Wednesday, January 27, 2016

135. Review: I AND YOU (seen January 21, 2016)

“Not I but Maybe You"
  • Stars range from 5-1.

Rule no. 1 in the reviewer’s unwritten manual is: “Thou shalt not divulge spoilers (at least not without a ‘spoiler alert’).” If you’re reviewing the first performance of HAMLET you don’t reveal that almost all the principals die, or that in A STREETCAR NAMED DESIRE Blanche not only is raped but goes off to the looney bin. You can dance around the big secrets, offering suggestive clues (read, for example, the reviews, including mine, of the recently opened OUR MOTHER’S AFFAIR), but you do your best not to give the playwrights’ game away. I won’t reveal the unexpected ending of Laura Gunderson’s tricky I AND YOU, at 59E59 Theaters, but I can’t help saying it’s brilliantly produced nonsense that follows a common trope found in too many movies and TV shows; it's also the most utrageously manipulative, unearned, big reveal in any play I’ve seen in years. I don’t buy it but maybe you—like my theatre guest—will. The reviewers covering Lowell, MA's Merrimack Repertory Theatre production, following the play's premiere at the  Marin Theatre in Mill Valley, CA, certainly did. 

Kayla Ferguson, Reggie D. White. Photo: Carol Rosegg.
Ms. Gunderson’s 90-minute one-act, which uses the same cast and director (Sean Daniels) seen at the Merrimack, is set in the attic-like bedroom (great work from designer Michael Carnahan) of a white, rebellious, defiantly defensive, high school girl named Caroline (Kayla Ferguson). The room is dolled up to the rafters with teenage decorative detritus, including Caroline’s beloved stuffed turtle. In bursts a black boy, Anthony (Reggie D. White), a schoolmate of Caroline’s from her English class, and wants her help on a Walt Whitman project they’ve been asked to submit the following day. Caroline, who’s home because of a potentially fatal liver ailment (she communicates with the outside world—even her mother, elsewhere in the house—through her smartphone and laptop), has no idea of who he is and screams like bloody murder to make him leave.
Kayla Ferguson, Reggie D, White. Photo: Carol Rosegg.
Reggie, a sweet, friendly, academically gifted, athletic (albeit, in Mr. White’s portrayal, decidedly nerdy), doctor’s son, isn’t so easy to get rid of, and the play charts his progress in overcoming Caroline’s resistance to both his presence, her reluctance to work on the project, and, through his uplifting explication of Whitman’s positivity, her depression. He uses John Coltrane’s jazz music to get under her skin; her own favorite music is old-time rock and roll. Gradually, they find the commonalities they share.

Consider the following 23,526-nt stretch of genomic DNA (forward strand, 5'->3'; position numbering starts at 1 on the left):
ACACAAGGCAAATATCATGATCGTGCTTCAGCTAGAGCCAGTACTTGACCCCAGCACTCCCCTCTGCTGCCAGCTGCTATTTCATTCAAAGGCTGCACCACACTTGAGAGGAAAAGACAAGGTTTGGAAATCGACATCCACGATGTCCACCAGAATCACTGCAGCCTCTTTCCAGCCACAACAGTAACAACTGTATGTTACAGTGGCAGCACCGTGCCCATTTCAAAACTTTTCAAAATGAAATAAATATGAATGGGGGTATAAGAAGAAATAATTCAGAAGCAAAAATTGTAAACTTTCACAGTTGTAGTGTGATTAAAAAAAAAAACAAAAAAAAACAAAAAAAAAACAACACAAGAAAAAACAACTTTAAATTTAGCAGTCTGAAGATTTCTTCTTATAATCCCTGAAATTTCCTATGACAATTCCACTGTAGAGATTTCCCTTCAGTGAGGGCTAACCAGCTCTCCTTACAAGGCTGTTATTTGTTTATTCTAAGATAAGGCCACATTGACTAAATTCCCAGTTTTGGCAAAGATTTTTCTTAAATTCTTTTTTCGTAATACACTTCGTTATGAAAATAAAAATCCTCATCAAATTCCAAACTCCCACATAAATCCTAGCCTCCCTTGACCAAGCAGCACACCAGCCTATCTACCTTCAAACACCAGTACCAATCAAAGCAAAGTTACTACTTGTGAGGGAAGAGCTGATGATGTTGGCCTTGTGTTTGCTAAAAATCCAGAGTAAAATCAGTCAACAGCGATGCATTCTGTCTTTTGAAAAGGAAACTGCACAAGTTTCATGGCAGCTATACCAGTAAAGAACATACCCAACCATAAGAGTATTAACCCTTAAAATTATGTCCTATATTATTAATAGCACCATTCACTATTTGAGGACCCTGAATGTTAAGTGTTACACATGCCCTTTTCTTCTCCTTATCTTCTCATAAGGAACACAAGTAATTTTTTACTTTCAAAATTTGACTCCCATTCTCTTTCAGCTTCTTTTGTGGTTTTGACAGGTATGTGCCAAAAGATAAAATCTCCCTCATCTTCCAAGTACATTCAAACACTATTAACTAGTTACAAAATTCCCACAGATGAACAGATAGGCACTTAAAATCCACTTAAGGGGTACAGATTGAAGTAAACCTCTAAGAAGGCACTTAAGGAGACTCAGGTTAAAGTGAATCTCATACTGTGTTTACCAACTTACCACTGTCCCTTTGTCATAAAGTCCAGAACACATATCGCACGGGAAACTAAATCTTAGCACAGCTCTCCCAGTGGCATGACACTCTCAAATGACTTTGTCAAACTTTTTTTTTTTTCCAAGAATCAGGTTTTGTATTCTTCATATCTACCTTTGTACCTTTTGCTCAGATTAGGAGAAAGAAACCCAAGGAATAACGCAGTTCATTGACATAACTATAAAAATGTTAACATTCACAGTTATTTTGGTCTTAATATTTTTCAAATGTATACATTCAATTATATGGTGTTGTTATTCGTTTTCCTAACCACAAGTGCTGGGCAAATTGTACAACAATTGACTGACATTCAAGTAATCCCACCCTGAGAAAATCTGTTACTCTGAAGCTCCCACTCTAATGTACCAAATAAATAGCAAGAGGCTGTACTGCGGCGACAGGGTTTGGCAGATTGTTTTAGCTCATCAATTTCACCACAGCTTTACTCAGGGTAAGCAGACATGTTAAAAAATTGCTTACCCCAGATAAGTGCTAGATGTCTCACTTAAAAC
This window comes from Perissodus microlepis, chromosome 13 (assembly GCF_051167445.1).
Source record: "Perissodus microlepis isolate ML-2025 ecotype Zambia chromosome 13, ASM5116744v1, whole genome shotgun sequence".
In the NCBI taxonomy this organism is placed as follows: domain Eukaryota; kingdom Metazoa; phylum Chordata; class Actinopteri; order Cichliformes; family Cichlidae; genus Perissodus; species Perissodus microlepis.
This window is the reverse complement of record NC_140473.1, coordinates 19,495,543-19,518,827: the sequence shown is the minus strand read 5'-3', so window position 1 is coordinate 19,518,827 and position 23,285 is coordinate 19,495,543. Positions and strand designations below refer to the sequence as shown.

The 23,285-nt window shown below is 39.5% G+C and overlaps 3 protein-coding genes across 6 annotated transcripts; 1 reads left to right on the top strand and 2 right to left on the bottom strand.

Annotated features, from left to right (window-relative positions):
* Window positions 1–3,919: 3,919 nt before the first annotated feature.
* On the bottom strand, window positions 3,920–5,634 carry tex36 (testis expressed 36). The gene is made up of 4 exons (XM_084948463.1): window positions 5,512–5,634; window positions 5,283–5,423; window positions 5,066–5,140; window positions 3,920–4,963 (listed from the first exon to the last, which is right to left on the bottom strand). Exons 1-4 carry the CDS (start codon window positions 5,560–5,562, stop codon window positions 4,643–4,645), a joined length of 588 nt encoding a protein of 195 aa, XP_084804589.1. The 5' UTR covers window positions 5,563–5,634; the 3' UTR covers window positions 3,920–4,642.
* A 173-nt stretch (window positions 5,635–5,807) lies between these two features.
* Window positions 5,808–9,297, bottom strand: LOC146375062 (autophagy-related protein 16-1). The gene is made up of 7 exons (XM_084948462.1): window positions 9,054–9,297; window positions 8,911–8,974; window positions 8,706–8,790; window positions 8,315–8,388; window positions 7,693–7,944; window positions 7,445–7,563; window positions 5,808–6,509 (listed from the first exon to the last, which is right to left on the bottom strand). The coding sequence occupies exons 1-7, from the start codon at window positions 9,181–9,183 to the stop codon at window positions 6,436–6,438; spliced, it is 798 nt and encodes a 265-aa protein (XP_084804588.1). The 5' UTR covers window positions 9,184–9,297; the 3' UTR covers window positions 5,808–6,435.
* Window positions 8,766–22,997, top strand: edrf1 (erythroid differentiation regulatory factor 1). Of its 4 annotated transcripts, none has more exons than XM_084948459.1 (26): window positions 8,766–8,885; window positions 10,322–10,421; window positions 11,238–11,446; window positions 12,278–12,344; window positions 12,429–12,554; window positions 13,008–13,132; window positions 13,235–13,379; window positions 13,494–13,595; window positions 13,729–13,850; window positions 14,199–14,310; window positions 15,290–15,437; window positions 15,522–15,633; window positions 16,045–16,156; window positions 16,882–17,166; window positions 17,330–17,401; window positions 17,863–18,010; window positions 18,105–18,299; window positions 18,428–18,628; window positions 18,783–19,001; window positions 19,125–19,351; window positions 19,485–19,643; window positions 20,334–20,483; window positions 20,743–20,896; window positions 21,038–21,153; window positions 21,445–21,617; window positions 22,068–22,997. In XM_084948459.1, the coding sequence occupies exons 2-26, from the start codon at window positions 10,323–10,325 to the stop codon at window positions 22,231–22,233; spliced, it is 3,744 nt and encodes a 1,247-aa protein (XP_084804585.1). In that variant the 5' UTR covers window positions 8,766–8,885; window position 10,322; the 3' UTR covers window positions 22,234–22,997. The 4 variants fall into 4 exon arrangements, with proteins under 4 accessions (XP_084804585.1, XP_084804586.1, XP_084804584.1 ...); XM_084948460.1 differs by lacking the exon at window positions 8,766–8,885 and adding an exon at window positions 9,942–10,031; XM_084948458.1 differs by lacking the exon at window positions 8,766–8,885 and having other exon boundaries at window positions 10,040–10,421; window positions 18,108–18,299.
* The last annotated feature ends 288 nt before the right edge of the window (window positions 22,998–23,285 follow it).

Kayla Ferguson, Reggie D. White. Photo: Carol Rosegg.
Caroline may claim no knowledge of or interest in Whitman or Leaves of Grass, but by the end, when she makes a video explaining the poet’s use, in the book’s “Song of Myself” poetry, of the pronouns “I” and “you,” her knowledge has somehow exponentially expanded to the level of a college professor, albeit one wallowing in rampant self-consciousness. So much of Whitman—much of it related to the theme of death—is quoted and discussed during the play, in fact, that its biggest takeaway may be your desire to read him again and see for yourself what all his “yawping” is about.
Kayla Ferguson, Reggie D. White. Photo: Carol Rosegg.
Ms. Gunderson’s dialogue is rich and her iterations of teen-speak are fun; her playwriting, though, stumbles, with too many forced dramatic crises or revelations. A principal example is the sudden, albeit very reluctant disclosure by Reggie midway through that while playing in a basketball game earlier in the day one of his teammates keeled over and died. Even though you realize later why it took so long for him to bring up this traumatic event—which both he and Caroline are horrified by—it’s the kind of thing that would in real life have been mentioned earlier. But, of course, this isn’t real life.
Reggie D, White, Kayla Ferguson. Photo: Carol Rosegg.
The hyper-energetic Ms. Ferguson (regardless of Caroline’s ailment) and Mr. White are both talented, but, being in their 20s, rely on every exaggerated, clichéd bit of teen behavior in the book: they fidget, roll their eyes, press the heels of their palms to their eyes, squeeze their eyes shut in frustration, distaste, or desperation, and may make you think of how any two comedians on SNL might play over-the-top teens. Mr. White, especially, has the most annoying habit of expressing his roiling emotions by inserting his hands inside his sweater and twisting the fabric around, or doing something similar with the strap of his messenger bag. And if you can believe that sexual oil and water can mix, you’ll also believe the chemistry between Anthony and Caroline when their newfound friendship slides into a more romantic mode.
Reggie D. White, Kayla Ferguson. Photo: Carol Rosegg.
I AND YOU manages to hold one’s attention throughout but its characters lack authenticity, its structure is artificial, and its conclusion is off the charts. I suspect this is a minority report and anticipate learning how you responded.

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59E59 Theaters
59 East Fifty-Ninth Street, NYC

Through February 28

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